The year 2020, and the year of the coronavirus pandemic, in particular, has been a huge time for streaming services. Many people have spent their months quarantined at home watching streaming shows, while multiple new streaming services arrived throughout the year.
The research firm Antenna has released a report stating that the premium subscription video on demand (SVOD) market grew 37 percent year over year in the third quarter, compared to 34 percent annual growth in the second quarter.
Meanwhile, total subscriptions jumped 4 percent from the second quarter of 2020 to the third.
Antenna found that Disney+ was about two-thirds of the total growth. CBS All Access grew by 41 percent year-over-year, while Showtime grew 32 percent, HBO grew 24 percent, Starz grew 22 percent, Hulu 11 percent and Netflix by 1 percent. Antenna attributed Netflix’s lower-than-usual growth to “churn caused by the Cuties controversy.”
In terms of quarterly growth, the biggest winner was Apple TV+. which jumped 17 percent from the second quarter to the third, while Disney+ and CBS All Access were tied at 11 percent, followed by HBO with 9 percent.
Of the total SVOD subscriptions, as of the end of the third quarter, Netflix had 35 percent, Hulu had 20 percent, and HBO had 9 percent. In the third quarter of 2019, Netflix had 48 percent of the total subscriptions, followed by Hulu with 25 percent. Disney+ and Apple TV+ launched in November of 2019, with HBO Max, Peacock and the now-defunct Quibi all debuting in 2020.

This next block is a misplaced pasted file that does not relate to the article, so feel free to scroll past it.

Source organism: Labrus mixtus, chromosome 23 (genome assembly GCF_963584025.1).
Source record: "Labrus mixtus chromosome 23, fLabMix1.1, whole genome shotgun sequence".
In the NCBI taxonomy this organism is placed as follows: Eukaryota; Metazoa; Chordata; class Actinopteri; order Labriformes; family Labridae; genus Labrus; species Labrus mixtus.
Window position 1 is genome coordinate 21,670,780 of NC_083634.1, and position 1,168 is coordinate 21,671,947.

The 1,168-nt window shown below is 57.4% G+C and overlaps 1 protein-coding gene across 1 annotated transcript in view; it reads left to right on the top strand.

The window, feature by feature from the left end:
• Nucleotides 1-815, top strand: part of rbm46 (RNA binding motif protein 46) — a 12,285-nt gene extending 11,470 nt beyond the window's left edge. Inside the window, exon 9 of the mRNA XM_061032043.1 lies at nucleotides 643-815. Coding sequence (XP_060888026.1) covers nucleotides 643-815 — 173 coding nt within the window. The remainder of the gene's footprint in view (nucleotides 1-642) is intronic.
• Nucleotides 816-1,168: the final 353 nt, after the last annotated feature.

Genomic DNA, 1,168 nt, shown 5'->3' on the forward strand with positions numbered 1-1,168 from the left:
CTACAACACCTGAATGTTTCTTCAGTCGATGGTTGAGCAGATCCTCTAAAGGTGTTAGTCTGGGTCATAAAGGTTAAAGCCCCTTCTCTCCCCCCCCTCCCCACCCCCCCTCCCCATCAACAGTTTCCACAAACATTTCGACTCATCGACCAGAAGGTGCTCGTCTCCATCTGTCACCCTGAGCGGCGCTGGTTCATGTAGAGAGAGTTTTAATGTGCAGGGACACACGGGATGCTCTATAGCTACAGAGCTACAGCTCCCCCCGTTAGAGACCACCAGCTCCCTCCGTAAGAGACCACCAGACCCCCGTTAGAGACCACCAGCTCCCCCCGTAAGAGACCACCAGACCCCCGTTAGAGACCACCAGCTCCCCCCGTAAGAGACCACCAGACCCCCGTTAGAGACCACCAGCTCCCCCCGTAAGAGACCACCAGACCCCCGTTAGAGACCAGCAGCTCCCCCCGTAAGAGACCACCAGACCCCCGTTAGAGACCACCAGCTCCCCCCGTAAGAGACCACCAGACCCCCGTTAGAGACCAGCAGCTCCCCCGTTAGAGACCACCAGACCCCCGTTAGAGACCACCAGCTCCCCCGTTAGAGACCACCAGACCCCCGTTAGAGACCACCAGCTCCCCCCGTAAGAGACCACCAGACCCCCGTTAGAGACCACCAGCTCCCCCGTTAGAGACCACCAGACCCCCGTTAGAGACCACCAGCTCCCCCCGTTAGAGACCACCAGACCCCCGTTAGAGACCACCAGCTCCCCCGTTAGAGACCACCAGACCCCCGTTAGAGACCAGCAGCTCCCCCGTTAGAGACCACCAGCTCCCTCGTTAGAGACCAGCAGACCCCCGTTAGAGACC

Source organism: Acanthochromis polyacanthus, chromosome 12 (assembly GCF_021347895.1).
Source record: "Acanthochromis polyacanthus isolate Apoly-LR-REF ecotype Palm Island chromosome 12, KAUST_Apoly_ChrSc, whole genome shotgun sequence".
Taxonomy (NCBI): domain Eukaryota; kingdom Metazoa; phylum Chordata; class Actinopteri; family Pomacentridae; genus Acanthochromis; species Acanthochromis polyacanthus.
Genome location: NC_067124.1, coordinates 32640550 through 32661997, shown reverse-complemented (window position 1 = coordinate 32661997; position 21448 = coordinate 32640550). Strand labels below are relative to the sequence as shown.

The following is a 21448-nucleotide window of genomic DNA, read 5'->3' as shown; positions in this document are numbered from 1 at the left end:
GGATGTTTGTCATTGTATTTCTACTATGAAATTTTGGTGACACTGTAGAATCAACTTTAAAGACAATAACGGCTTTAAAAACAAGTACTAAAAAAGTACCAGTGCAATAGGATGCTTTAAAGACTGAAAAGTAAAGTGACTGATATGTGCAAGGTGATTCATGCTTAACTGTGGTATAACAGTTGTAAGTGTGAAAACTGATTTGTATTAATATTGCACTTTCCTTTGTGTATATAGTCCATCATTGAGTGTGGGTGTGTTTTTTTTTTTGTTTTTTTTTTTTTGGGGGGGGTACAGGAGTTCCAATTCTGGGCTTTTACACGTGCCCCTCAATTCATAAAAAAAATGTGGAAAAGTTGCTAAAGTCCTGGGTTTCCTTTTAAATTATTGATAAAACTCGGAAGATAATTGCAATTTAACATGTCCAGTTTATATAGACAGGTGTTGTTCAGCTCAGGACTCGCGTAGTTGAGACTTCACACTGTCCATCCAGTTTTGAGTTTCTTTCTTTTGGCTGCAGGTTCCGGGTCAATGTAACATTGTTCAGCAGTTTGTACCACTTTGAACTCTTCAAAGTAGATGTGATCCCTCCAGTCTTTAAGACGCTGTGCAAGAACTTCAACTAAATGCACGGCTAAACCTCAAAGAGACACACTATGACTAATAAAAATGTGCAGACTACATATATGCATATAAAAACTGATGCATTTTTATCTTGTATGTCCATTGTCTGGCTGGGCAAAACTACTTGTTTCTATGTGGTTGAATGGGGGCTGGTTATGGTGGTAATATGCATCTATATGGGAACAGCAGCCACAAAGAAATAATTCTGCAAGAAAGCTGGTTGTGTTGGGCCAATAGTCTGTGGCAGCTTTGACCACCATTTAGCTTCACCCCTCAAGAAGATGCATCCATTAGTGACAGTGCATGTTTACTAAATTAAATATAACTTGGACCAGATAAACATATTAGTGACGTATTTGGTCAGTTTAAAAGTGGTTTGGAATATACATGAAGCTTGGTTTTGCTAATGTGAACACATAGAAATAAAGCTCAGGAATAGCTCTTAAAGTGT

“One of every five Apple TV+ Sign-ups in Q3 came during the week after the release of the Tom Hanks feature film, Greyhound,” similar to the level of growth shown by Disney+, in the summer, when “Hamilton” arrived on the service. Antenna also found that many customers canceled Disney+ following the debut of “Hamilton,” and there was also churn for the Showtime streaming production after the most recent season of “Billions” wrapped up.
Netflix announced its quarterly earnings in late October that it gained 2.2 million subscribers in the third quarter, which was much fewer than the more than 26 million it added in the first two quarters of the year. That subscriber number was lower than analysts had predicted.
Cuties, a controversial French film acquired by Netflix out of the Sundance Film Festival and released during the summer, was the subject of boycott threats against the company, and even led a Texas prosecutor to issue a criminal indictment against Netflix. Some 7Park data at the time found that Netflix’s churn rate was higher than normal the week of the boycotts, and it’s not clear if the boycotts had any long-term effect on the company’s fortunes.
Stephen Silver, a technology writer for The National Interest, is a journalist, essayist and film critic, who is also a contributor to Philly Voice, Philadelphia Weekly, the Jewish Telegraphic Agency, Living Life Fearless, Backstage magazine, Broad Street Review and Splice Today. The co-founder of the Philadelphia Film Critics Circle, Stephen lives in suburban Philadelphia with his wife and two sons. Follow him on Twitter at @StephenSilver.